When is it ok to ask for a raise?

  1. 0
    Hey all, new to the boards and wanted to know if there are any specific details about nursing when it comes to getting raises.

    Some background info:

    I started my first LVN job in 08/2012 working for a/n pediatric agency. I worked there for 6 months. Due to the low starting pay ($15/hr), no benefits, difficult patient, terrible boss, established co-worker who hogged EVERY weekend for those 6 months and an annoying mother (the patient's, not mine) I decided to switch agencies. I began with a new agency in 02/2013 and everything is much better; 1.50/hr increase, dominion over my schedule, and much friendlier patient family. I've been here only 2 months and realize its too early to ask for a raise, but I would like to know so that I can start planning ahead. -I'm a planner/worrier-

    I live and work in the LA county area, in the gateway cities between east LA and OC. I'm not sure how my current wage stacks up against the LVN average for people in my area with similar work experience.

    I apologize for typos, but Im on my phone and at work . Any input would be greatly appreciated, I apologize for the length but brevity is not really my thing
  2. 5 Comments so far...

  3. 0
    It's OK for you to ask for a raise as soon as you are prepared to be unemployed. There are maybe 200 nurses, countrywide, in every educational realm, that cannot find any job. Hence, the downward presssure on wages. I'm thinking that once Obamacare kicks in, the hiring will escalate. For now, sadly...
  4. 1
    The wages for this type of job having been heading downward in LA County as tough economic times have hit us and the new reality that there is no nursing shortage (in fact it is just the opposite). Some agencies are better than others in that respect.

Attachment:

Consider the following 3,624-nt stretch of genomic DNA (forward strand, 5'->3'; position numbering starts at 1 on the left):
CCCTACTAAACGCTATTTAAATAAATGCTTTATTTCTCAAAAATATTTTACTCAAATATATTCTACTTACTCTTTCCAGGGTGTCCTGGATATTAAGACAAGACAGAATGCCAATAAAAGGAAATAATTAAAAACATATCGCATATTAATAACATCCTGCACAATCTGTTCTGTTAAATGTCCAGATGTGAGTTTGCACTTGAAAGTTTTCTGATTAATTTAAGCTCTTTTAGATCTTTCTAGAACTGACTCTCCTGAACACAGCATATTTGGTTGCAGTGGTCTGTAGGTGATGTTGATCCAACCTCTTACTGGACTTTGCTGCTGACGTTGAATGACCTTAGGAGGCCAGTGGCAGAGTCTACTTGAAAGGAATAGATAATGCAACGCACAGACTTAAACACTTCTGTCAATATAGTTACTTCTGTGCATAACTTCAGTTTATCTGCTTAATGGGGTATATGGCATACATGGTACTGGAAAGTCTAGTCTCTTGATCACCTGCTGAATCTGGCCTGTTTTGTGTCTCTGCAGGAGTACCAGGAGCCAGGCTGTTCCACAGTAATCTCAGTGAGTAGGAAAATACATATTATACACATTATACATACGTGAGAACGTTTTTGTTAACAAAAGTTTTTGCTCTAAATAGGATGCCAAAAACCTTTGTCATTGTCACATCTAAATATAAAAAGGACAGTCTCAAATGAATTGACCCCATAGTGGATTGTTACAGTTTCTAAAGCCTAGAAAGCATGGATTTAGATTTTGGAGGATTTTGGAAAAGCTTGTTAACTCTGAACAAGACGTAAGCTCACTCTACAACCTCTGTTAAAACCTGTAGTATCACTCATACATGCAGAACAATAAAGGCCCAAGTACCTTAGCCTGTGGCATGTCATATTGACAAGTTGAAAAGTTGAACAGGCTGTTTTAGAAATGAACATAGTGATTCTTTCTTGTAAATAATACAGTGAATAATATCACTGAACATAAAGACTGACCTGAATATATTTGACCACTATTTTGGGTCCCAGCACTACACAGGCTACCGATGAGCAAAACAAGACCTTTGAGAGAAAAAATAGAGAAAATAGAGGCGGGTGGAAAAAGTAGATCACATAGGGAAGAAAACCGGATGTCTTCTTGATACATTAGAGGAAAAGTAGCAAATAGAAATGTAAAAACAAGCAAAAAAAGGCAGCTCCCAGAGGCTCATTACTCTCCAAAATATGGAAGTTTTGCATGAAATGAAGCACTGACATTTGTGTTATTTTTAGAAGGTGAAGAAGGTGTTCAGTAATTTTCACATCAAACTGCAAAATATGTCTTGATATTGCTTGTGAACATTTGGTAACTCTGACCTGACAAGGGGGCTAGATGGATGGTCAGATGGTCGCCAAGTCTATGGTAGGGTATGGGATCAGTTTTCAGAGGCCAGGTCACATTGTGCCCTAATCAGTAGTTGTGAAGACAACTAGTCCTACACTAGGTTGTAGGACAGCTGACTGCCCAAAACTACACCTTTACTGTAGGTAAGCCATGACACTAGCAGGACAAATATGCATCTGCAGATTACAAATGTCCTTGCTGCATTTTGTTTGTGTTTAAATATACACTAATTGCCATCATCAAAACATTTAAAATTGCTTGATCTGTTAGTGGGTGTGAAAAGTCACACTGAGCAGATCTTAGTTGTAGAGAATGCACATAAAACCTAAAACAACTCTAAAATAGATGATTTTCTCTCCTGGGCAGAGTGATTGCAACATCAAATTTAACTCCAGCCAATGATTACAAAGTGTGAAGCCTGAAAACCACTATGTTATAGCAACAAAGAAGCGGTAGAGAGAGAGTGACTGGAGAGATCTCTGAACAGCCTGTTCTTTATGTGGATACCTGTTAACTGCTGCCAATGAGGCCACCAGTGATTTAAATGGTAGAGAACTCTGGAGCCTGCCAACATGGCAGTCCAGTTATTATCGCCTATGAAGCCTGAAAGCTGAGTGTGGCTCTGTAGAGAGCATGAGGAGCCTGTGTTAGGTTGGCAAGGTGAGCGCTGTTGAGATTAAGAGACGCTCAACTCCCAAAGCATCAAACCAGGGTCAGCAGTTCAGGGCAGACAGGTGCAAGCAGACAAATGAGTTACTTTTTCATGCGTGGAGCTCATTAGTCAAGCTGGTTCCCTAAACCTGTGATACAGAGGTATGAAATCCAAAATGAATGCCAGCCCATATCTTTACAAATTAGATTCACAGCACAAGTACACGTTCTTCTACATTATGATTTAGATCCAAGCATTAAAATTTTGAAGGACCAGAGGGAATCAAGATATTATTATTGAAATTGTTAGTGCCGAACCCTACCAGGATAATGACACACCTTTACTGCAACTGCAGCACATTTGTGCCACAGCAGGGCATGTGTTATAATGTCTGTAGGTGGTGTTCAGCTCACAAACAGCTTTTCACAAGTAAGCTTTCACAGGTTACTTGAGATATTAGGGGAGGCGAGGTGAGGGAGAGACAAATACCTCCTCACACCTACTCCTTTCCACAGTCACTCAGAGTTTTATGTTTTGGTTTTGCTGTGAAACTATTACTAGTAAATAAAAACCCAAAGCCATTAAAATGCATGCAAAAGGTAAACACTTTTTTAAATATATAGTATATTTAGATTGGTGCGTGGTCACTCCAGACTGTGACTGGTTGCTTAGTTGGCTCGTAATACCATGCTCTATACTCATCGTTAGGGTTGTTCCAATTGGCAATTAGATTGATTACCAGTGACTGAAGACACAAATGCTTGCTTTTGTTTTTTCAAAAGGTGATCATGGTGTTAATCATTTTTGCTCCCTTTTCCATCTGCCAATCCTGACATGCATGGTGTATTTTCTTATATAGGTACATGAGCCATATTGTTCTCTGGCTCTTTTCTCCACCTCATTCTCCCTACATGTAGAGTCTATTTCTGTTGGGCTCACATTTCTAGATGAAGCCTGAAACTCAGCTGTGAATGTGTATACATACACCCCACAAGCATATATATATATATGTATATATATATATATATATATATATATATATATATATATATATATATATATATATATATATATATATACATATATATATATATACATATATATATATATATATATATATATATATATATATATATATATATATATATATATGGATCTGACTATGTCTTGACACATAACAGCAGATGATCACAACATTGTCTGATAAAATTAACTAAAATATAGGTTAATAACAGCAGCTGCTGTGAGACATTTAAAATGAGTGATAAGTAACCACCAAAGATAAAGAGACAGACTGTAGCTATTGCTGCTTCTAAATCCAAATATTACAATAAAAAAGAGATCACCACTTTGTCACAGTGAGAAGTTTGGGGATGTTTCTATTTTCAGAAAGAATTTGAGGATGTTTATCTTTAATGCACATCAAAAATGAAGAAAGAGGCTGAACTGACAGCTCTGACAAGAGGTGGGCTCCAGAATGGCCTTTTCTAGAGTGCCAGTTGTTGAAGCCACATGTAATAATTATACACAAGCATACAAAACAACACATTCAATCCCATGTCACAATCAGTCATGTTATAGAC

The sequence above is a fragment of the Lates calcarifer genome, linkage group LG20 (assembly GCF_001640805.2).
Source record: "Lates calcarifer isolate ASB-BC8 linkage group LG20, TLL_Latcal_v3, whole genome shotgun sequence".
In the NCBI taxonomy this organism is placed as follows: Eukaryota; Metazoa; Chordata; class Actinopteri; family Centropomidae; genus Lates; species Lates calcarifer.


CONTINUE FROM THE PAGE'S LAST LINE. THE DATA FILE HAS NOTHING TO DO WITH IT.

Many of these agencies are subject to the ups and downs of the state budget process, so they really tighten their belts in anticipation of cuts and delays in reimbursement for patients on Medi-Cal or Medi-Care.

    Your starting wage of $15/hr as a new grad is low compared to past years, but to me it is significant that your new agency gave you a $1.50 raise after 6 months of experience. That is a good raise percentage-wise so if it were me, I wouldn't think about asking for more for at least 6 months. Your seniority with that agency starts over again, but that is a small price to pay for the improved work conditions.

    How you proceed will be influenced by a couple of things. First would be the acuity level. A client with a trach and vent will usually pay more than one who just has a G-tube, without significant respiratory issues, for example.

    The other factor would be how they perceive your value to their company in all areas that would be covered on a standard evaluation . . .work habits, reliability, professionalism, clinical excellence, attitude, etc. I was actually offered a raise by an agency because I had a really challenging family/patient environment - I was shocked! (pleasantly). This was after a little over a year of employment.